Port Ellen Distillery has been silent since 1983, after which some of the buildings were destroyed or repurposed. However, when Port Ellen was closed there were still stocks in the warehouse. These stocks have been slowly released on an annual basis since 2001. As Port Ellen has garnered cult status since its closing, these annual releases were always highly anticipated and sought after. As Port Ellen has since disappeared from Diageo’s Special Releases, these annual releases are even more valuable; they represent some of the last aged Port Ellen stocks. Port Ellen bottlings are always an exciting edition to any auction.
Every year Diageo, the owners of Port Ellen, announce a number of special releases. From 2001 to 2017 these special releases included one bottle of Port Ellen per year. In total there are 17 bottles, and the collection has now become extremely collectible due to Diageo’s announcement that the annual releases are no more.
The collection includes a wide range of age statements from 22 to 37 years old. These bottles are some of the most collectible in the world.
The History of Port Ellen Distillery
Port Ellen distillery is located on the south coast of Islay and was opened in 1824 after being built by Alexander Mackay on the site of a malt mill. In 1836 the lease for the distillery was taken over by John Ramsay.
Ramsay, although very young at 21-years-old when he took over the lease, was a visionary. He became the business partner of the owner of Islay, Walter Frederick Campbell. The two started the bi-weekly ferry between Islay and Glasgow, making Port Ellen the island’s main ferry port, and whisky-making the island’s main business.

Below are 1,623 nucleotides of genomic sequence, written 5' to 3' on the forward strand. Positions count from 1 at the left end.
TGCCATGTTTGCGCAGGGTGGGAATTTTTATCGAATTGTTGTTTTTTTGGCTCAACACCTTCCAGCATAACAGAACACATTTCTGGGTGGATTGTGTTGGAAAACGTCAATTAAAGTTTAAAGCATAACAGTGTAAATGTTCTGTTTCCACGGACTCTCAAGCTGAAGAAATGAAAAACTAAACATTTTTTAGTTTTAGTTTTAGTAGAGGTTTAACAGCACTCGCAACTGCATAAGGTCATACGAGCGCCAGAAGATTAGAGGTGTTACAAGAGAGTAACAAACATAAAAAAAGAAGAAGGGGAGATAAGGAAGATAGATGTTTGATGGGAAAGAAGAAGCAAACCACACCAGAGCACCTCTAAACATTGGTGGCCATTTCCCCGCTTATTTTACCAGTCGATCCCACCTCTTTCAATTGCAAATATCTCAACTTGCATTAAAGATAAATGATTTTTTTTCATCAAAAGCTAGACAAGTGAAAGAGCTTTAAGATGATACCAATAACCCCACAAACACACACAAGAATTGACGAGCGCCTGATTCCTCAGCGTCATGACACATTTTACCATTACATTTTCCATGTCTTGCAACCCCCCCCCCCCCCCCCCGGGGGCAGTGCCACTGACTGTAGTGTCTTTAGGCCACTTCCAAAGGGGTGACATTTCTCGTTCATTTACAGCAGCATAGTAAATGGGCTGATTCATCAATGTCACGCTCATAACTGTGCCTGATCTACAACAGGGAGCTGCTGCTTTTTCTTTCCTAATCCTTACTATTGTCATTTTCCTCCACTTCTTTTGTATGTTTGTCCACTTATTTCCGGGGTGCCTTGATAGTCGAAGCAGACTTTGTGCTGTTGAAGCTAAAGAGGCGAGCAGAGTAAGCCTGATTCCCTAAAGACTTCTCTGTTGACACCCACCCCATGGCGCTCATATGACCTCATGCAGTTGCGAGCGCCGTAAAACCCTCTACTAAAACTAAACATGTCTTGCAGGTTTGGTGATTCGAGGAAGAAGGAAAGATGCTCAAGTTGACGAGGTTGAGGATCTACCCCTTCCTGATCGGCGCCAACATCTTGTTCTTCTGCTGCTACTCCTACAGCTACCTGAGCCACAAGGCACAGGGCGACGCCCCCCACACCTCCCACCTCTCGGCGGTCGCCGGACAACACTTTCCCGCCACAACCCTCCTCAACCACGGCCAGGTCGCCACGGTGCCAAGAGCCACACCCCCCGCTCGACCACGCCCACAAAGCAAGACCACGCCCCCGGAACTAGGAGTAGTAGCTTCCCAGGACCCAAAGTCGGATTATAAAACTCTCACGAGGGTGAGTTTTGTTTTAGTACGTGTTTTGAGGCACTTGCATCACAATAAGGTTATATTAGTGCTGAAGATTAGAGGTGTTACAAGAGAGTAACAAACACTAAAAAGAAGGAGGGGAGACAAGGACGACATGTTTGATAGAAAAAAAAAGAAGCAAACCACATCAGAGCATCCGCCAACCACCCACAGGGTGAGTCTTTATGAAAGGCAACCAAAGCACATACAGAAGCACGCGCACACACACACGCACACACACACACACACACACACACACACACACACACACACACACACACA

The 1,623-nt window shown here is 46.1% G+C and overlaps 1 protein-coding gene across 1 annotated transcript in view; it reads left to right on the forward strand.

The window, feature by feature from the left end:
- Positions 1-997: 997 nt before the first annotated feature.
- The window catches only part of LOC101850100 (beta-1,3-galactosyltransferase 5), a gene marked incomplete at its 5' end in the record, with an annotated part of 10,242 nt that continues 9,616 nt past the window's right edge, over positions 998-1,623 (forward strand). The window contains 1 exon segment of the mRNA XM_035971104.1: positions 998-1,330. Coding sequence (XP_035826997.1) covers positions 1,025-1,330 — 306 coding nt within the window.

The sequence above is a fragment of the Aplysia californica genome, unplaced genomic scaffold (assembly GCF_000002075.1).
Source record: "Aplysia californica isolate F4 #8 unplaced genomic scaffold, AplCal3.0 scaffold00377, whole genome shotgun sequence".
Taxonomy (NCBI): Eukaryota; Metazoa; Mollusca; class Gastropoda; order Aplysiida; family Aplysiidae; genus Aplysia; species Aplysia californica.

In 1869, the sales of Port Ellen were handed to W.P. Lowrie, the blender and broker who had a close working relationship with James Buchanan. At this time Port Ellen had already started to export whisky to the United States.
The distillery stayed in Ramsay’s family until 1920 when it was sold to the Port Ellen Distillery Co., formed by James Buchanan and John Dewar. This company then bought W.P. Lowrie’s company. In 1925 the ownership of Port Ellen passed to DCL (later Diageo) when Port Ellen Distillery Co. and W.P. Lowrie became part of the massive firm. In 1930 the distillery fell silent for over thirty years.
In 1973 new malting drums were built to service Diageo’s three Islay distilleries: Port Ellen, Caol Ila, and Lagavulin. The distillery was hit hard by a sharp decline in demand in the 80s. Smoky single malt drinkers were rare and single malts were rarely being considered for blends. The result was that Port Ellen closed for good in 1983.
Subsequent to its closure, prices for Port Ellen whisky have skyrocketed.
2017 saw the exciting announcement that Port Ellen distillery is to reopen following a £35 million investment by Diageo in Port Ellen and Brora, another silent distillery owned by the company. Diageo is keen to recreate the treasured Port Ellen style and so they are creating stills very similar to the ones that served Port Ellen in its first lifetime, as well as welcoming back former Port Ellen employees. It has been suggested by Diageo that the first release will be a 12-year-old in 2032.